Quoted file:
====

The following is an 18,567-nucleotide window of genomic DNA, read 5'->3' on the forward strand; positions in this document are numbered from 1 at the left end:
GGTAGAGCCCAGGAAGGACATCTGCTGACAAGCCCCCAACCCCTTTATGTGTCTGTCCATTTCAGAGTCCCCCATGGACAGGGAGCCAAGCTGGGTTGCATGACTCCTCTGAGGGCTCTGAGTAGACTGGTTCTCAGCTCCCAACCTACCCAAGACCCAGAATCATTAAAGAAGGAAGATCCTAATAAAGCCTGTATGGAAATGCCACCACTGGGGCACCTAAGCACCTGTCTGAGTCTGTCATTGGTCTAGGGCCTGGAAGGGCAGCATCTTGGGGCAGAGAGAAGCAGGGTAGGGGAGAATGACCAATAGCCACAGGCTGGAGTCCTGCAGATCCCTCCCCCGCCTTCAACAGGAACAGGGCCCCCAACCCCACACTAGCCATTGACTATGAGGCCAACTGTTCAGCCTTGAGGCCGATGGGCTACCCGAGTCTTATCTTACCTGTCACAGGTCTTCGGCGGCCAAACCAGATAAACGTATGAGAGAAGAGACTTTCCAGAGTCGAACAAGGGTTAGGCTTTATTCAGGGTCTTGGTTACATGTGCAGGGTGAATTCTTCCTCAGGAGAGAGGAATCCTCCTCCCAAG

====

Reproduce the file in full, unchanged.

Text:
The following is an 18,567-nucleotide window of genomic DNA, read 5'->3' on the forward strand; positions in this document are numbered from 1 at the left end:
GGTAGAGCCCAGGAAGGACATCTGCTGACAAGCCCCCAACCCCTTTATGTGTCTGTCCATTTCAGAGTCCCCCATGGACAGGGAGCCAAGCTGGGTTGCATGACTCCTCTGAGGGCTCTGAGTAGACTGGTTCTCAGCTCCCAACCTACCCAAGACCCAGAATCATTAAAGAAGGAAGATCCTAATAAAGCCTGTATGGAAATGCCACCACTGGGGCACCTAAGCACCTGTCTGAGTCTGTCATTGGTCTAGGGCCTGGAAGGGCAGCATCTTGGGGCAGAGAGAAGCAGGGTAGGGGAGAATGACCAATAGCCACAGGCTGGAGTCCTGCAGATCCCTCCCCCGCCTTCAACAGGAACAGGGCCCCCAACCCCACACTAGCCATTGACTATGAGGCCAACTGTTCAGCCTTGAGGCCGATGGGCTACCCGAGTCTTATCTTACCTGTCACAGGTCTTCGGCGGCCAAACCAGATAAACGTATGAGAGAAGAGACTTTCCAGAGTCGAACAAGGGTTAGGCTTTATTCAGGGTCTTGGTTACATGTGCAGGGTGAATTCTTCCTCAGGAGAGAGGAATCCTCCTCCCAAG